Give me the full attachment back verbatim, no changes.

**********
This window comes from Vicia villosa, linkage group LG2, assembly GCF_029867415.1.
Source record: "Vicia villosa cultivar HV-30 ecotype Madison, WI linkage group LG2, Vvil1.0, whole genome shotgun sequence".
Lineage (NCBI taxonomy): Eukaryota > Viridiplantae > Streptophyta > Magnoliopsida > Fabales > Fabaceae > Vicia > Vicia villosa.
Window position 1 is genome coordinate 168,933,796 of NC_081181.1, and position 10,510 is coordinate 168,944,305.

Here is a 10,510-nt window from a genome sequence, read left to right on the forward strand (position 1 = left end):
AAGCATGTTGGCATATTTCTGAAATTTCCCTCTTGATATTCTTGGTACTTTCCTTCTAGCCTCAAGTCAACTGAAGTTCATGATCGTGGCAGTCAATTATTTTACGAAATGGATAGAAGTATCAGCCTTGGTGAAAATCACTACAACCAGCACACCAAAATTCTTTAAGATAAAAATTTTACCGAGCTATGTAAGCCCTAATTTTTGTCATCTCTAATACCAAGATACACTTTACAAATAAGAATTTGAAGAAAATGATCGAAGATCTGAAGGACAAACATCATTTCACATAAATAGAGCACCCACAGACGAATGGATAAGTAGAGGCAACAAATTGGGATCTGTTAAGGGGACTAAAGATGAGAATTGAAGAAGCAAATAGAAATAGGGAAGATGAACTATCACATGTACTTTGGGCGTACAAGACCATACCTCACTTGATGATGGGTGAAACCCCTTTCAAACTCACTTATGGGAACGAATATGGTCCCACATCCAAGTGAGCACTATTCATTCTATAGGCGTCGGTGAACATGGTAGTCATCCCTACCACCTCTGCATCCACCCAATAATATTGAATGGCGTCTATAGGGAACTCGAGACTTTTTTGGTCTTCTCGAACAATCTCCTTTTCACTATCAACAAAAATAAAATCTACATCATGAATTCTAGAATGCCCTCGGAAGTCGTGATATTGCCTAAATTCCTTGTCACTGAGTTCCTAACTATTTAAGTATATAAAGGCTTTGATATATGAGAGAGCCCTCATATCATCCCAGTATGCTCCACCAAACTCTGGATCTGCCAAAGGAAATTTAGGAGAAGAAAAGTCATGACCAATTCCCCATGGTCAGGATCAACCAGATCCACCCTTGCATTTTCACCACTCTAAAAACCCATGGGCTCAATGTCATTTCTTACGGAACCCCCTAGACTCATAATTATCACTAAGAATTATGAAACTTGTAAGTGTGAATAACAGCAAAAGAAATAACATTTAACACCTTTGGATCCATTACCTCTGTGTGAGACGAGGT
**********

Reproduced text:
This window comes from Vicia villosa, linkage group LG2, assembly GCF_029867415.1.
Source record: "Vicia villosa cultivar HV-30 ecotype Madison, WI linkage group LG2, Vvil1.0, whole genome shotgun sequence".
Lineage (NCBI taxonomy): Eukaryota > Viridiplantae > Streptophyta > Magnoliopsida > Fabales > Fabaceae > Vicia > Vicia villosa.
Window position 1 is genome coordinate 168,933,796 of NC_081181.1, and position 10,510 is coordinate 168,944,305.

Here is a 10,510-nt window from a genome sequence, read left to right on the forward strand (position 1 = left end):
AAGCATGTTGGCATATTTCTGAAATTTCCCTCTTGATATTCTTGGTACTTTCCTTCTAGCCTCAAGTCAACTGAAGTTCATGATCGTGGCAGTCAATTATTTTACGAAATGGATAGAAGTATCAGCCTTGGTGAAAATCACTACAACCAGCACACCAAAATTCTTTAAGATAAAAATTTTACCGAGCTATGTAAGCCCTAATTTTTGTCATCTCTAATACCAAGATACACTTTACAAATAAGAATTTGAAGAAAATGATCGAAGATCTGAAGGACAAACATCATTTCACATAAATAGAGCACCCACAGACGAATGGATAAGTAGAGGCAACAAATTGGGATCTGTTAAGGGGACTAAAGATGAGAATTGAAGAAGCAAATAGAAATAGGGAAGATGAACTATCACATGTACTTTGGGCGTACAAGACCATACCTCACTTGATGATGGGTGAAACCCCTTTCAAACTCACTTATGGGAACGAATATGGTCCCACATCCAAGTGAGCACTATTCATTCTATAGGCGTCGGTGAACATGGTAGTCATCCCTACCACCTCTGCATCCACCCAATAATATTGAATGGCGTCTATAGGGAACTCGAGACTTTTTTGGTCTTCTCGAACAATCTCCTTTTCACTATCAACAAAAATAAAATCTACATCATGAATTCTAGAATGCCCTCGGAAGTCGTGATATTGCCTAAATTCCTTGTCACTGAGTTCCTAACTATTTAAGTATATAAAGGCTTTGATATATGAGAGAGCCCTCATATCATCCCAGTATGCTCCACCAAACTCTGGATCTGCCAAAGGAAATTTAGGAGAAGAAAAGTCATGACCAATTCCCCATGGTCAGGATCAACCAGATCCACCCTTGCATTTTCACCACTCTAAAAACCCATGGGCTCAATGTCATTTCTTACGGAACCCCCTAGACTCATAATTATCACTAAGAATTATGAAACTTGTAAGTGTGAATAACAGCAAAAGAAATAACATTTAACACCTTTGGATCCATTACCTCTGTGTGAGACGAGGT